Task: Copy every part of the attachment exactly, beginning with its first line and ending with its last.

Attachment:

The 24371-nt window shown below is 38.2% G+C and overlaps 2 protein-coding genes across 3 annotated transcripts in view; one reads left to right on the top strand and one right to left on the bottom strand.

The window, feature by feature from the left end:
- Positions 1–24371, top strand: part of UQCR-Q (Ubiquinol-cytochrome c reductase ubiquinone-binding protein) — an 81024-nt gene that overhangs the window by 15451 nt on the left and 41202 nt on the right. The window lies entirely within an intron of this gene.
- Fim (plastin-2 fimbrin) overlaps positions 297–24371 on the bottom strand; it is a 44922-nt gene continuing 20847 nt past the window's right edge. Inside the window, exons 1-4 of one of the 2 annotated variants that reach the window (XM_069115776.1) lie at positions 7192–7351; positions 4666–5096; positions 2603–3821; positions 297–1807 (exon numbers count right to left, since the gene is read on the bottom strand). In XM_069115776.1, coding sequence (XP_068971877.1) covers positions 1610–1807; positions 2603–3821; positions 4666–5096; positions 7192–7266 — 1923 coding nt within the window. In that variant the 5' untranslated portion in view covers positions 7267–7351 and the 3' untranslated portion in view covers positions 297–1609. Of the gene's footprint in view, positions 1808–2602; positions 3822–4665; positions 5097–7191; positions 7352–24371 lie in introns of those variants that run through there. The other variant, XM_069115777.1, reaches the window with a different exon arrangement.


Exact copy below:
The 24371-nt window shown below is 38.2% G+C and overlaps 2 protein-coding genes across 3 annotated transcripts in view; one reads left to right on the top strand and one right to left on the bottom strand.

The window, feature by feature from the left end:
- Positions 1–24371, top strand: part of UQCR-Q (Ubiquinol-cytochrome c reductase ubiquinone-binding protein) — an 81024-nt gene that overhangs the window by 15451 nt on the left and 41202 nt on the right. The window lies entirely within an intron of this gene.
- Fim (plastin-2 fimbrin) overlaps positions 297–24371 on the bottom strand; it is a 44922-nt gene continuing 20847 nt past the window's right edge. Inside the window, exons 1-4 of one of the 2 annotated variants that reach the window (XM_069115776.1) lie at positions 7192–7351; positions 4666–5096; positions 2603–3821; positions 297–1807 (exon numbers count right to left, since the gene is read on the bottom strand). In XM_069115776.1, coding sequence (XP_068971877.1) covers positions 1610–1807; positions 2603–3821; positions 4666–5096; positions 7192–7266 — 1923 coding nt within the window. In that variant the 5' untranslated portion in view covers positions 7267–7351 and the 3' untranslated portion in view covers positions 297–1609. Of the gene's footprint in view, positions 1808–2602; positions 3822–4665; positions 5097–7191; positions 7352–24371 lie in introns of those variants that run through there. The other variant, XM_069115777.1, reaches the window with a different exon arrangement.